When the dairy-judging team came to visit, Jerry Spielman did what he could to be hospitable and provide the students with an opportunity to hone their judging skills on some of his Jersey cattle. And, since no good deed goes unreturned, Spielman ended up receiving some valuable advice.

The professor who brought the students from KansasStateUniversity, John Shirley, suggested to Spielman that he try incorporating molasses into the dry-cow and early-fresh rations. Spielman was all ears, since he had been having some fresh-cow problems. Peak milk production wasn’t as good as it should have been, and Spielman’s fresh cows were having quite a few metabolic disorders.

Since the beginning of July, when he began incorporating molasses, Spielman has seen a noticeable improvement in the cows at freshening. They are eating more, and, as they progress in lactation, their peak milk production has improved as well. Although he doesn’t have exact figures yet for his 300-cow herd in Seneca, Kan., Spielman is convinced that the difference is real.

Based on the experiences of Spielman and other producers, along with new research findings from KansasStateUniversity, you might want to consider incorporating molasses into your dry-cow and early-fresh rations.

Unanswered questions
Unfortunately, molasses prices are high -— and may go even higher with damage to the sugar-cane crop brought on by Hurricane Katrina in late August. Many of you probably wonder if molasses can pencil out, economically.   

Shirley, a professor of dairy science at Kansas State University, acknowledges that while molasses is expensive, he’ll gladly swap the initial cost of molasses for the additional milk one can get by feeding it to dry cows and early-fresh cows. 

Basically, he says, you need to feed 1 pound of molasses per cow per day. If feed-grade molasses costs $156 per ton, then it would cost 7.8 cents to feed molasses to one cow per day. Over an entire 60-day dry period, the cost for one cow would be approximately $4 to $5. 

“I spend $4 during the dry period, and I will get that back in the first three days of lactation (in the form of increased milk production),” Shirley says.

According to new research from KansasStateUniversity, mature (multiparous) cows fed molasses during the dry and early-fresh periods yielded 9.5 pounds more milk per day, on average, during the first 75 days of lactation than a control group of cows receiving no molasses.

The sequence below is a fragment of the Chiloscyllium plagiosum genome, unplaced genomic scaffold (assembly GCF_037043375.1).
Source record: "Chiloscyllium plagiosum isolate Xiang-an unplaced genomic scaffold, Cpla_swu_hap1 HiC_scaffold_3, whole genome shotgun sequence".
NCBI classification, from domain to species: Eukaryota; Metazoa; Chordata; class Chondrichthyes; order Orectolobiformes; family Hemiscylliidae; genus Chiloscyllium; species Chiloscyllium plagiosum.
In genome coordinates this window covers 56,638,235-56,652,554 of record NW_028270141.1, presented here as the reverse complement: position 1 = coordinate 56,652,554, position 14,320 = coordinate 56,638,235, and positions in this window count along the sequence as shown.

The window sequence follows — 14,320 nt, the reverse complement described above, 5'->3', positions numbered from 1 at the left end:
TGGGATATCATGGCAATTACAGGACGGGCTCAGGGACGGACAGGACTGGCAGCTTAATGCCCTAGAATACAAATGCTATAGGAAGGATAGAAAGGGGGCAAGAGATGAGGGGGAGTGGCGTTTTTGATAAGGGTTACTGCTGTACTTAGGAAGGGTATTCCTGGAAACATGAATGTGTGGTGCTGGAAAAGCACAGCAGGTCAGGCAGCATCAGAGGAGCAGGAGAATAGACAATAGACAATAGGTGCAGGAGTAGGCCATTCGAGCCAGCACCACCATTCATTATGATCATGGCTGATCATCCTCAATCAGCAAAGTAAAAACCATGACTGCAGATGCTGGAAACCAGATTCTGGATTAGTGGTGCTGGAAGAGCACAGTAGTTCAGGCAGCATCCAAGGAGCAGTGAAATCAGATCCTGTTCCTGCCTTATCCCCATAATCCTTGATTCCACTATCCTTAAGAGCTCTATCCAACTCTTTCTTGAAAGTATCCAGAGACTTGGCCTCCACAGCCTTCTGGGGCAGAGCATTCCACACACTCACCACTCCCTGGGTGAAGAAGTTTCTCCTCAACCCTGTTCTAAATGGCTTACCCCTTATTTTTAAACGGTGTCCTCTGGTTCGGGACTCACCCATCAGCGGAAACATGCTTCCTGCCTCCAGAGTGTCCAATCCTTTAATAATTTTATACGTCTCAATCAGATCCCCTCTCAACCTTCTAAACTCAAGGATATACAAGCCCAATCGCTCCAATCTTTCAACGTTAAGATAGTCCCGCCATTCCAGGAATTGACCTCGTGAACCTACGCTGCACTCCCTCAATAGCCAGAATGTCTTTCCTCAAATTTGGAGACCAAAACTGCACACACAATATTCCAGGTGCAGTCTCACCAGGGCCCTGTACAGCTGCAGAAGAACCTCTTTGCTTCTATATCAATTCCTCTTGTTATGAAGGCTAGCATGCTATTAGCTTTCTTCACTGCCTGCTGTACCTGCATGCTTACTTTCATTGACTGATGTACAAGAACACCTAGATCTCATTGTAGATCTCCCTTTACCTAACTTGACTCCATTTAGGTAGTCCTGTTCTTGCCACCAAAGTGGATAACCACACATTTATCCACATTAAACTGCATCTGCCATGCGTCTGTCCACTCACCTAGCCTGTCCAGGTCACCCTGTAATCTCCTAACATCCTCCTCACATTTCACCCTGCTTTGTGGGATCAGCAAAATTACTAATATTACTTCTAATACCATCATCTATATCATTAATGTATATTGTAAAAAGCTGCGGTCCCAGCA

Yet, there are unanswered questions. Do cows eat more because the molasses is so palatable?  Does molasses lead to improved rumen efficiency? If there is increased efficiency, is it due to increased absorption of nutrients by the fingerlike projections on the rumen wall known as papillae?

Shirley and one of his Ph.D. graduate students, William Miller, acknowledge there are some things that we still don’t know. 

Further experiments are planned at KansasStateUniversity to see exactly what is happening. Among other things, researchers will monitor the rumen fluid of cows in different treatment groups to determine if there is indeed a higher absorption of volatile fatty acids by the papillae in molasses-fed cows.

May stimulate rumen papillae
Miller began with a “working hypothesis” that molasses does, indeed, stimulate the rumen papillae.

During the dry period, when concentrates are withdrawn from the cow, rumen papillae shrink in size, greatly reducing the amount of surface area available for nutrient absorption. Other research has borne this out over the years. For instance, in the September 1975 issue of Journal of Dairy Science, researchers at IowaStateUniversity documented significant differences in the size of rumen papillae between hay-fed steers and grain-fed steers.

The temptation might be to feed more concentrates during the dry period to keep the rumen papillae viable going into the transition period. But that can be a problem. Feeding corn can cause a far-off dry cow to gain more weight than she should.

A small amount of molasses, on the other hand, can accomplish the same purpose as corn without adding excess condition. When fermented in the rumen, it produces a volatile fatty acid known as butyrate. Butyrate, in conjunction with another fatty acid known as propionate, stimulates the rumen papillae, causing the surface area to expand.

Providing a strategic burst of butyrate on a daily basis can ease the transition as cows move toward early lactation.   

Dramatic results
This past July, Miller reported his initial data at the American Dairy Science Association annual meeting in Cincinnati, Ohio. The results are dramatic. (See the charts below.)

And, these same observations are being seen out in the field. Some commercial dairies, such as Jerry Spielman’s in northeastern Kansas, are already seeing an increase in dry-matter intake among their dry cows, as well as an increase in milk production during the first 40 days of lactation, Shirley says.  

Spielman, for one, knows the difference is real.